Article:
SamV SamV - 1 year ago 143
SQL Question

Mysterious Cartesian product in Oracle UPDATE

We have a unique problem in production. Every now and then our Oracle 12c database will hang during our batch cycle in the middle of the night. We will have to restart the database to keep going for a few days/weeks. Then it happens again.
After some digging, we have narrowed it down to this SQL:

UPDATE c_bill SET reason_desc = (SELECT description FROM codes
WHERE code_group = 'TRANSACTION_TYPE' AND code = c_bill.reason_code);

I've renamed the tables - but the codes table have code and description. The developer is trying to copy description from this to the c_bill table.

This SQL is part of a stored procedure that's run nightly as part of a batch job. The developer does another update just before this, that passes through fine, but this SQL takes a long time.

During a particular run, the table had 36308 rows. When I check the Production DB (I look at the SQLs in v$sql table), I see the following:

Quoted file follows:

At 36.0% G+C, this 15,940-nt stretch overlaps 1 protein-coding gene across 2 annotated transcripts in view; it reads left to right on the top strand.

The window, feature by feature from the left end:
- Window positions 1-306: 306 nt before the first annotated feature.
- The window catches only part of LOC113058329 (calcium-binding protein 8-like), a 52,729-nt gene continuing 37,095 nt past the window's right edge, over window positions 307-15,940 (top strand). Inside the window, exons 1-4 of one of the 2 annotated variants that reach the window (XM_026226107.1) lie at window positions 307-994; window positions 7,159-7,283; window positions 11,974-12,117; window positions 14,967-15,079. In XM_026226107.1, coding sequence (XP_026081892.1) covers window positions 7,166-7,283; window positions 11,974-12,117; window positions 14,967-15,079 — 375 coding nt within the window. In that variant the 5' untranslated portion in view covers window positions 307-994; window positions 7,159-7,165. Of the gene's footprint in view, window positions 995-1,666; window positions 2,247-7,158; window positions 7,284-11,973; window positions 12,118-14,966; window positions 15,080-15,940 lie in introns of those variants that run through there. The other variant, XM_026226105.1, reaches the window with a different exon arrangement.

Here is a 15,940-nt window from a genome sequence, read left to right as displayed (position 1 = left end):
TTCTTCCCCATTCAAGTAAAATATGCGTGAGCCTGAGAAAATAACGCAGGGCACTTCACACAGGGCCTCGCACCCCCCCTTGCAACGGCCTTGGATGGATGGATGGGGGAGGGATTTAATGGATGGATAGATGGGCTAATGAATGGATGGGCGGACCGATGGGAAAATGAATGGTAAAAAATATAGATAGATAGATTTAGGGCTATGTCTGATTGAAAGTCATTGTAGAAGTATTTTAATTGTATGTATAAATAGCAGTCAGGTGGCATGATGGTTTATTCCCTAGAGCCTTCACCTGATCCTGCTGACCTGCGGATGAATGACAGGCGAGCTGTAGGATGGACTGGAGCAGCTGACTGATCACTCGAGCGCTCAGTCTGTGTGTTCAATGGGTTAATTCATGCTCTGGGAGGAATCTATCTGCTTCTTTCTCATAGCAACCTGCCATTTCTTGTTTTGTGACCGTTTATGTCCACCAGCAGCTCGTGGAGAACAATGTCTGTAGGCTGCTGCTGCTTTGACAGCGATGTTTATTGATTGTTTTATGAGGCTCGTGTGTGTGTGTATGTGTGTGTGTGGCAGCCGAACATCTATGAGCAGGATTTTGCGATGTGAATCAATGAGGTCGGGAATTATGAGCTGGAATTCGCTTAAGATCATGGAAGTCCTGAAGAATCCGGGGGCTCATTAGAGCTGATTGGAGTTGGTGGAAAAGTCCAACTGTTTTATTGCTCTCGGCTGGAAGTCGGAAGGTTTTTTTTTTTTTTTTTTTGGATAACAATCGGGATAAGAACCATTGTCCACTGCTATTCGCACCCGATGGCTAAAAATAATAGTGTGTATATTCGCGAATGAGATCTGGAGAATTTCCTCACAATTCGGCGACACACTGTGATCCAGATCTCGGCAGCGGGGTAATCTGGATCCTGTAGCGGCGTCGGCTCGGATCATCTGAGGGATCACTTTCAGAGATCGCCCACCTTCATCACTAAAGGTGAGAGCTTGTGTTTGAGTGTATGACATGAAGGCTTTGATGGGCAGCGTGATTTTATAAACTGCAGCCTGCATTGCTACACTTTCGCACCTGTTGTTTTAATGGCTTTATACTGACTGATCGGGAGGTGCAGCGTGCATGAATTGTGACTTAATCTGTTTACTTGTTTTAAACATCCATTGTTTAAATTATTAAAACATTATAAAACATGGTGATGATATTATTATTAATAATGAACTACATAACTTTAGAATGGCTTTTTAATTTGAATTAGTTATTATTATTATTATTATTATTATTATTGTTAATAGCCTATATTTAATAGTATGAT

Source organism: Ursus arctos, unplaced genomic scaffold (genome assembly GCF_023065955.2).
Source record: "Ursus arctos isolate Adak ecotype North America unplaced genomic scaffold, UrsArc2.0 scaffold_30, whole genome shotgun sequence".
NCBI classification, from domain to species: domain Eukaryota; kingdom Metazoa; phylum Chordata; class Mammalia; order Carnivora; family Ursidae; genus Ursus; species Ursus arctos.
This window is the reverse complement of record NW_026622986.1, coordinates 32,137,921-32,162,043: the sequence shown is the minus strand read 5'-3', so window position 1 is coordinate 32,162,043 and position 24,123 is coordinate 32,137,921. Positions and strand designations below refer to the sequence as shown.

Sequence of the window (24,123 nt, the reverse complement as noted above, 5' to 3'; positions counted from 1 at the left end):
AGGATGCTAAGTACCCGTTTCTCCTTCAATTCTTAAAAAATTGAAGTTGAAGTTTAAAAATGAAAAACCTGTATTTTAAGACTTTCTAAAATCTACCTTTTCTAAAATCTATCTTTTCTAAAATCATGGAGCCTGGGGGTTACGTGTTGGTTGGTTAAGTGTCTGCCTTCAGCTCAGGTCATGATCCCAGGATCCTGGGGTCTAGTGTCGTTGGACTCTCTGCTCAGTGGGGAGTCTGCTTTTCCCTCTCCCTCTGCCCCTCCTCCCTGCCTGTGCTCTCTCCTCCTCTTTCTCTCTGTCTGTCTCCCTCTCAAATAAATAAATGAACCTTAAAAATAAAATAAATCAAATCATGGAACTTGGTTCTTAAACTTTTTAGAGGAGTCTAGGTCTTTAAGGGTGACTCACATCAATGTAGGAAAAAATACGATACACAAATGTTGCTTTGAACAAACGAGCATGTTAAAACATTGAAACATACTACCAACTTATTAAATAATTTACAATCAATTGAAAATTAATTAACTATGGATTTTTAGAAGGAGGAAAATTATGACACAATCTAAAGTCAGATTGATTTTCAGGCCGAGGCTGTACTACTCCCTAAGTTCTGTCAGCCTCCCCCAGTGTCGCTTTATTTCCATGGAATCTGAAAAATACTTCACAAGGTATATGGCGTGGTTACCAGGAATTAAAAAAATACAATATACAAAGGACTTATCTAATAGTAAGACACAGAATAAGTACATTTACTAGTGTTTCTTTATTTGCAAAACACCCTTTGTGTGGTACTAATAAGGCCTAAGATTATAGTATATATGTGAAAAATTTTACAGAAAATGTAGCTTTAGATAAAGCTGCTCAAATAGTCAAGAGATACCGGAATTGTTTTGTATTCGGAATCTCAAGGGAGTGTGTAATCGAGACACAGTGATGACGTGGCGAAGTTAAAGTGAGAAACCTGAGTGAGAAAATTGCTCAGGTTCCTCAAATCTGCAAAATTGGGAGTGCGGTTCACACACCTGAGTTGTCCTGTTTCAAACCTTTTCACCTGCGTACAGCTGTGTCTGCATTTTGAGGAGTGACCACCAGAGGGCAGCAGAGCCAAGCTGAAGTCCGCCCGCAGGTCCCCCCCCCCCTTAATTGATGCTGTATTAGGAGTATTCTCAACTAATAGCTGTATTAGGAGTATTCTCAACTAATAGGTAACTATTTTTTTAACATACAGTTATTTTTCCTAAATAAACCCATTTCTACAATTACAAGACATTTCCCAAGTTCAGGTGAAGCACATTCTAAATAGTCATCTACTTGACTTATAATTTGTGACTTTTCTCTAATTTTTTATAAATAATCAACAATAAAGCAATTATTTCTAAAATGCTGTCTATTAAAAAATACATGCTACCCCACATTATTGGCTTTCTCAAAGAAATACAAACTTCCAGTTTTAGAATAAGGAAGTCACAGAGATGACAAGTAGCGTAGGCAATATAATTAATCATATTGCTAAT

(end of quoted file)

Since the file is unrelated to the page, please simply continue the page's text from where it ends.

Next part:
Rows_processed for the 1st update 36308
Rows_processed for the above update 1318270864, and that happpens to be = 36308 * 36308!! (Cartesian product?)

We do not have this problem in TEST. When I tried the UPDATE and explain planned it in TEST, no problem - it shows exactly 36308 rows in both UPDATE and v$sql.

This is puzzling. Does anyone see a chance of a cartesian product in that SQL? Or are you aware of any bug in Oracle 12c optimizer that might turn it into a Cartesian product (We just applied some patches to fix bugs with Group by!).

I have fair amount of experience with Oracle - i tune queries here. I've suggested to the developer to add a where condition to be sure. We are yet to test that. In the mean time, I wanted to pass by the Oracle experts to get your take on it. Any comments/suggestions much appreciated.

UPDATE: for anyone looking at this post in the future -
The problem is not Cartesian product, but the problem UPDATE sql running in a cursor loop on th same table, hence looking like Cartesian. See Justin's answer.

Answer Source

My first thought would be to try to gather evidence that would either confirm or refute the theory that you have a bad plan that is doing a Cartesian product. Is executions in v$sql 1? Or 36308? If it is 1, that would support the Cartesian product theory and I would start looking for the query plan in v$sql_plan or dba_hist_sql_plan depending on when this happened and whether you are licensed to use the AWR. If it is 36308, on the other hand, that would imply that the query is updating 36308 rows but something caused it to be called 36308 times because something is trying to loop over every row in the table.

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